Early research on improving photosynthesis in rice plants is giving investigators reason for optimism, Cambridge University plant scientist Julian Hibberd told the International Association for Plant Biotechnology (IAPB) 12th World Congress.
Hibberd’s work on the C4 Rice Project is searching for ways to genetically modify rice plants, which use C3 photosynthesis, to the more productive C4 form found in plants such as maize and sorghum. He is part of a project coordinated by the International Rice Research Institute and funded by an $11 million grant from the Bill and Melinda Gates Foundation.
The goal is to increase by 50 percent the yield of rice, which about half of the world’s population depends on as a staple. Because rice feeds more people than any other crop and yields have started to plateau worldwide, Hibberd said, increasing production is critical to food security,
“The challenge is absolutely huge, but we should be able to understand the mechanisms underlying C4 photosynthesis with enough time and money devoted to it,” Hibberd told members of the Congress, attended by about 800 scientists, science policy leaders and others from more than 50 countries around the world.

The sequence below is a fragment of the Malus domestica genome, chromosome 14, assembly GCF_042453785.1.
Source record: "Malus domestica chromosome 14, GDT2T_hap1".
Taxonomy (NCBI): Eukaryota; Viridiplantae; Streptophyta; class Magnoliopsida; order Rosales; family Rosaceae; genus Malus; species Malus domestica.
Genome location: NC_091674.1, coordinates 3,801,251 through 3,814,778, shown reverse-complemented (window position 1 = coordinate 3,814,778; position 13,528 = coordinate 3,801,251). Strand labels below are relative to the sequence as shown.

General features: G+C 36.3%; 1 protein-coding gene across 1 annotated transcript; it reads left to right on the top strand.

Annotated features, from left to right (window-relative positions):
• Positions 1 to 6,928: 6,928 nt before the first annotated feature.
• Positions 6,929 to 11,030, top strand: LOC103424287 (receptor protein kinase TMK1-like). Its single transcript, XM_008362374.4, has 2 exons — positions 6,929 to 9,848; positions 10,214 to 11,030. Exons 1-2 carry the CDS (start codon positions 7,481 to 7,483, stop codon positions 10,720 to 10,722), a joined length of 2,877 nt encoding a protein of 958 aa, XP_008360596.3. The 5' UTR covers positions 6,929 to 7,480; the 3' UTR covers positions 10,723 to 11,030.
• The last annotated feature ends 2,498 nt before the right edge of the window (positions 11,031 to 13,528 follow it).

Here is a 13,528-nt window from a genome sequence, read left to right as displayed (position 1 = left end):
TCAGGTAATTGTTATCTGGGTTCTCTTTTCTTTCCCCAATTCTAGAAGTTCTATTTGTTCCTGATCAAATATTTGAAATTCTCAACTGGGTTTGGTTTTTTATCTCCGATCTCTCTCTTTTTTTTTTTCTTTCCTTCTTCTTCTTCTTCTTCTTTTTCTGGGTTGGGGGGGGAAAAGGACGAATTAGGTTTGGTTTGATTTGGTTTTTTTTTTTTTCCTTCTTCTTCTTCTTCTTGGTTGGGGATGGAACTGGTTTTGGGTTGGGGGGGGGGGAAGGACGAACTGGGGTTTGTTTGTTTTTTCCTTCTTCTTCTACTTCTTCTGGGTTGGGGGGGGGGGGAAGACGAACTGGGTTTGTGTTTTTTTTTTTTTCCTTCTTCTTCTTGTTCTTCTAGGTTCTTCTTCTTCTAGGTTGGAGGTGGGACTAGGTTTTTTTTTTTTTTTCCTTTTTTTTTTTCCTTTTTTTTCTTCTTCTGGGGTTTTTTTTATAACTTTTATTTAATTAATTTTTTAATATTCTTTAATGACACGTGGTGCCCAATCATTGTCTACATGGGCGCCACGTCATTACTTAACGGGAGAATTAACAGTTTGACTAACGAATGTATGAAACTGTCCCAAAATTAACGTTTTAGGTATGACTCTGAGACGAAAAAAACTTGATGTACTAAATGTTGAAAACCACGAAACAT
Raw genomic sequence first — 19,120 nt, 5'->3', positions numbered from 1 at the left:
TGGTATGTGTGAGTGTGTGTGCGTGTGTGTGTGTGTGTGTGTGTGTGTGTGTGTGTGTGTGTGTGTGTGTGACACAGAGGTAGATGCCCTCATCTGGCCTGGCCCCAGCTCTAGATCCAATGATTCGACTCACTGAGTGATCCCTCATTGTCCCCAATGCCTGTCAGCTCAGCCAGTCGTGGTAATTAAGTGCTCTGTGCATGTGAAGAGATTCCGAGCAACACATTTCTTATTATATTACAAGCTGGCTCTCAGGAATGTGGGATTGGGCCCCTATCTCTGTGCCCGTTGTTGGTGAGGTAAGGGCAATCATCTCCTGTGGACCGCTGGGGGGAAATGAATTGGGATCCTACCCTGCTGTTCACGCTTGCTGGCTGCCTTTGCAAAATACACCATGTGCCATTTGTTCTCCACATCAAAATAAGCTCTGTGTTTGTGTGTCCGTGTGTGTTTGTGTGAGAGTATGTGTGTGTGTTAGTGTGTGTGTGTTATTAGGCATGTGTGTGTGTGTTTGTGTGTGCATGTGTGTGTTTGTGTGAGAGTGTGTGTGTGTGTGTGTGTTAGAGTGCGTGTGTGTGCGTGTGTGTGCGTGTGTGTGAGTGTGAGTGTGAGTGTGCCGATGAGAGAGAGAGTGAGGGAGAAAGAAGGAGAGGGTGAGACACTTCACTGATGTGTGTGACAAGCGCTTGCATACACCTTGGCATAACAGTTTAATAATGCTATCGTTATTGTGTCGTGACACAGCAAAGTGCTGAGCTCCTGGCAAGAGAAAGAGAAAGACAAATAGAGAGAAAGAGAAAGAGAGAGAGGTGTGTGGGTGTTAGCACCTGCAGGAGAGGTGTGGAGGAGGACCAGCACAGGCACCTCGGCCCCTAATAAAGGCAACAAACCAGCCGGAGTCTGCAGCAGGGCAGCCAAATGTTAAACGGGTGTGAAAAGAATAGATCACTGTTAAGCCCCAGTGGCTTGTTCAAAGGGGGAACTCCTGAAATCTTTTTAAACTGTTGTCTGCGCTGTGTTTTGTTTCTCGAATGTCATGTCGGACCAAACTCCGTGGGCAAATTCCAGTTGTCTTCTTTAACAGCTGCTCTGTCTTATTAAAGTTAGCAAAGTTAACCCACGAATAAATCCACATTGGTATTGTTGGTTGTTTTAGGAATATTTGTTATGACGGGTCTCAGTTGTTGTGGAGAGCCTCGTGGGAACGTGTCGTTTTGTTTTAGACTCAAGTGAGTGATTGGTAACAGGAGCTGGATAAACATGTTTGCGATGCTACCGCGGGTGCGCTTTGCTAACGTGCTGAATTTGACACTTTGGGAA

Members of the C4 rice project have started to identify mutant lines of rice that show alterations in leaf structure that could help rice to be modified into a C4 plant.
“The C4 pathway is extremely complicated, so engineering it into a crop like rice is a massive challenge,” Hibberd said. “But it has evolved many times independently, so that’s one reason for optimism. We also know there are a large number of enzymes that are recruited in the C4 pathways, but they are all present in plants that use the C3 pathway.”
Part of the difficulty of engineering C4 rice is understanding and controlling the interaction between changes in the rice leaf’s structure, biochemistry and cell biology. The leaf structure is an area with the least amount of research and on which the C4 Rice Project is intended to have an impact.
“We have to manipulate all three,” Hibberd said. “We are probably still at least 15 years away from seed production, but the fact that it has evolved many times alongside some promising initial results from the C4 rice project provide cause for optimism.”
This presentation was one of 60 major presentations by invited speakers and more than 200 short talks. Presenters discussed biotechnology in terms of agriculture challenges as a result of climate change and global population growth. More information is available online at www.iapb2010.org.